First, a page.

''I've let this get under my skin, and I don't usually do that,'' Gann says. ''But I'm trying to overcome that and get back to my way of doing business.''

''They tried to paint me an extremist,'' he says of the opponents to Proposition 24. ''I'm not an extremist.'' He was also accused in that campaign of racism. (Assembly Speaker Brown is black.) ''That stuff's phony.''

Of all the tags Gann is pegged with, ''antigovernment'' is one that particularly chafes. He sees himself as a ''constitutionalist'' and a true believer in the American system. ''I've never done anything I didn't go first to the legislators with.''

When the legislators abuse their power, he says, ''the constitution of California says all - not part, all - political power is vested in the people.'' Hence the voter referendums Gann has used so successfully to override the lawmakers.

The themes in Paul Gann's conversation - apart from the abuses of politicians - are the apple-pie themes of freedom, family, and the dignity of self-reliance. His favorite slogan is: ''Freedom isn't free, and with it comes personal responsibility.'' This translates, for Gann, into fiscal conservatism - the need for both government and people to balance their accounts.

So a major Gann project is to win over the remaining states needed to call a constitutional convention for writing a balanced national budget into the nation's charter. Gann speculates that the balanced-budget forces may even win over the 34 states necessary this year, including California.

''I fear the national debt worse than I fear the Russians,'' he says. ''The national debt will destroy us.''

And underlying the debt, Gann sees a troubling attitude abroad in the land, a freedom-threatening attitude, that personal, family responsibilities can be left at the door of the government.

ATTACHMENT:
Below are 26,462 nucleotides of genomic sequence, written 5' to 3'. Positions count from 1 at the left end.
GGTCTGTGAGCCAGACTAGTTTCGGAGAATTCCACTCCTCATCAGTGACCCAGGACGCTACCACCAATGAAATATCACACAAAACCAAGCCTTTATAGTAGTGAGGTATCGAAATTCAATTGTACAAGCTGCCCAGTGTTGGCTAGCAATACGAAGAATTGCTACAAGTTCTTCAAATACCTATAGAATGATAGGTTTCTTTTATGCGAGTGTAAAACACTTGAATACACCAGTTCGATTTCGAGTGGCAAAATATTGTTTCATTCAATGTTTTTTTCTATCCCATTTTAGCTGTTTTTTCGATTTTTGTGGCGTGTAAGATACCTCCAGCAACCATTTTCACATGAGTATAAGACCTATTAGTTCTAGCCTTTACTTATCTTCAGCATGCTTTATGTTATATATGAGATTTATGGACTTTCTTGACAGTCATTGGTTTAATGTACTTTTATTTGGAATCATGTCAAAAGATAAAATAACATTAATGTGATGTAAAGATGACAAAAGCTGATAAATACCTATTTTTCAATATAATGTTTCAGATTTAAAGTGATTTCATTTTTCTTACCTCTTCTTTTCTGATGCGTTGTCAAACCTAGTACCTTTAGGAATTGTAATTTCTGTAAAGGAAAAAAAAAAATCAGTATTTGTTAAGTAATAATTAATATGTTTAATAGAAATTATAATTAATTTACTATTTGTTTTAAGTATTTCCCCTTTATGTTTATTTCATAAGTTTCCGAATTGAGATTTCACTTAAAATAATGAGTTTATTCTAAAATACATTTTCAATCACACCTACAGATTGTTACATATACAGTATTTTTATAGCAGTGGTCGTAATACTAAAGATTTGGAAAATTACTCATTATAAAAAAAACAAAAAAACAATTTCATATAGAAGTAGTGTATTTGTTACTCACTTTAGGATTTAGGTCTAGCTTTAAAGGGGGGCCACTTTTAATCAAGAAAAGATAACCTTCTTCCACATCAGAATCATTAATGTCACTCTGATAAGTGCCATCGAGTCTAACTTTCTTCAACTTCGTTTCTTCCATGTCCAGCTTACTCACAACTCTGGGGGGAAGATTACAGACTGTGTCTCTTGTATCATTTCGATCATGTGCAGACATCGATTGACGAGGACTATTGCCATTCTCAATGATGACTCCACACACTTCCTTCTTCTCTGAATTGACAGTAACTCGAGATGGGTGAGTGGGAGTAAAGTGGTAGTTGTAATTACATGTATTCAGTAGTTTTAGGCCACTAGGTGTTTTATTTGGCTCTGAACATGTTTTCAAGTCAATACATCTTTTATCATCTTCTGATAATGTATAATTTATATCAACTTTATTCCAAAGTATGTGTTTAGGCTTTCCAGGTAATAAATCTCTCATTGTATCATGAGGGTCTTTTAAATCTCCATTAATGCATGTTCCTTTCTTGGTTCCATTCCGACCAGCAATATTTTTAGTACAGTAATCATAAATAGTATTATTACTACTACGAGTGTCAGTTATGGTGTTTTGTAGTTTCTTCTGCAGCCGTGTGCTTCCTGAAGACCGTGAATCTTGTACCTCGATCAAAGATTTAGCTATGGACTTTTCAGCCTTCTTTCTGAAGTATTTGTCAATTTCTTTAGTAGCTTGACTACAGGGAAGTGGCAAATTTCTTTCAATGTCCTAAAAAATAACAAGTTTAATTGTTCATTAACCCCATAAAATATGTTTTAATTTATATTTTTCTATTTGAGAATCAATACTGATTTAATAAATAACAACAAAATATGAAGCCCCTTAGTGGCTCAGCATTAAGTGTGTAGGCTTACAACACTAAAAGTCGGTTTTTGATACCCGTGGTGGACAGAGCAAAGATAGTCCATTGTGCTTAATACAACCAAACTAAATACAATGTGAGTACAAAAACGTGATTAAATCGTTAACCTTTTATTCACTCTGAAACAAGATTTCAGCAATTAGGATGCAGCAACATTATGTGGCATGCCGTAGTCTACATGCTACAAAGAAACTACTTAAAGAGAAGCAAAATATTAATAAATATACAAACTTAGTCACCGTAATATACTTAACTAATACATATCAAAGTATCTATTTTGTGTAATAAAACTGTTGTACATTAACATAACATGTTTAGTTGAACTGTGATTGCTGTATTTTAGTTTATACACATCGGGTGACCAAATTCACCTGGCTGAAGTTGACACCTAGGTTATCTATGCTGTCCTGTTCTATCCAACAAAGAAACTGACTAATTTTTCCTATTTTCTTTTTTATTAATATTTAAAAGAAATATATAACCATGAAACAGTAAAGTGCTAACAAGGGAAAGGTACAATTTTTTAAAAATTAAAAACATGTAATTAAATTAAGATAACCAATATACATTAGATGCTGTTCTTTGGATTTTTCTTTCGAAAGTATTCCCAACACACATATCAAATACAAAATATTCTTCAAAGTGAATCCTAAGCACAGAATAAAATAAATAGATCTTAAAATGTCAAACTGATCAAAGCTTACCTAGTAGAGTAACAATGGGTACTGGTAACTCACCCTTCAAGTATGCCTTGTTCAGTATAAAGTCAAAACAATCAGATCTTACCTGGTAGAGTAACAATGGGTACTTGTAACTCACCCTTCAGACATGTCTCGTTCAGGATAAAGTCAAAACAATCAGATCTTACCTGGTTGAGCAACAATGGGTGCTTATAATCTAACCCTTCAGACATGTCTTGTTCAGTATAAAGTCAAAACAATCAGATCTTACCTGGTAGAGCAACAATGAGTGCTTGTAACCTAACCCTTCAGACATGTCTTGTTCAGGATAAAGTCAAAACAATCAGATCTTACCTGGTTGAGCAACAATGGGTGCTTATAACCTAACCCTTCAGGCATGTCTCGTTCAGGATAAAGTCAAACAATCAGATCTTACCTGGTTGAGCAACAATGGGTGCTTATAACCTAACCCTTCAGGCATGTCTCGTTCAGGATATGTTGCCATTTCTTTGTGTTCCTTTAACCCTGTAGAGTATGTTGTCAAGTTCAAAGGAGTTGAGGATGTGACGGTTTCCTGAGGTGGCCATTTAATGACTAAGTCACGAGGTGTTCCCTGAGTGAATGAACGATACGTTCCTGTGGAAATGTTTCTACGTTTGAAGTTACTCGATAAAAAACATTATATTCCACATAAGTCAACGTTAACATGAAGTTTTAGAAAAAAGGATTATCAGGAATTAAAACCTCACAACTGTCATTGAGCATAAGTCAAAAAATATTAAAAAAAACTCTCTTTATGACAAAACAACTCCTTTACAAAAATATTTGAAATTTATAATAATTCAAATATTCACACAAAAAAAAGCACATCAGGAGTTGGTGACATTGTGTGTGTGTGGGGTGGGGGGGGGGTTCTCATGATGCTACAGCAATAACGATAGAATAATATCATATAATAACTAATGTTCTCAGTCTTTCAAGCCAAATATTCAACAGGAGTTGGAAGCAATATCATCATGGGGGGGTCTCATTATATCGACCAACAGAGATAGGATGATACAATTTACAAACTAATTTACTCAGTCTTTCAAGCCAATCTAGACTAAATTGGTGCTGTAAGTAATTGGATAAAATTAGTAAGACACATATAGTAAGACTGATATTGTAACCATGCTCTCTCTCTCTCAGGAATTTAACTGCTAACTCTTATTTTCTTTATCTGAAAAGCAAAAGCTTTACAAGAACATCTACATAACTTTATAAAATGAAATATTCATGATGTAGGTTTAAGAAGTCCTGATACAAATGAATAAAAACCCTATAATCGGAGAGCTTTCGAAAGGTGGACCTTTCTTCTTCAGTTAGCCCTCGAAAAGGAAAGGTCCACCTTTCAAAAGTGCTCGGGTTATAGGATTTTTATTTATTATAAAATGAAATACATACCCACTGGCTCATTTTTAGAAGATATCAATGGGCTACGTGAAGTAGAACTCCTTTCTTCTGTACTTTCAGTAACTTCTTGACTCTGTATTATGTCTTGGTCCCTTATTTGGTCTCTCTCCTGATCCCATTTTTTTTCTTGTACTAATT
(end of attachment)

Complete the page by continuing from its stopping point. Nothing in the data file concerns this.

''Don't get me wrong,'' he says. ''When people need help, I think they should be helped, and helped with dignity.'' But government help has become too easy, in Gann's opinion.

He tells of his own daughter's child, whose father ''didn't want the responsibility of a family.'' The Ganns took daughter and granddaughter in, helped care for the child, later ferrying her to school and back, while the mother worked at a bank.

''We didn't call the government, or somebody down the street. It was our responsibility, because we were raised to believe it was our responsibility.''

By contrast, he views a proposed state day-care center for state employees here as a usurping of family responsibility.

Gann's company, People's Advocate Inc., is sought out almost daily by people with initiatives they want Gann to back in states around the country. After his drive to make the Legislature part-time work, he plans one more statewide initiative issue before devoting his energies to national matters, such as the balanced-budget amendment and a proposal that English become the national language.

Of this last statewide issue, Gann will say only that it has national implications. To discuss it further, he says, would give his opposition a jump start.

People's Advocate is a membership organization with no ties to any politician or corporation, Gann says. ''We're free to help any cause we believe in, and if we don't believe in your cause, we'll try to jump in your hip pocket and weigh you down.''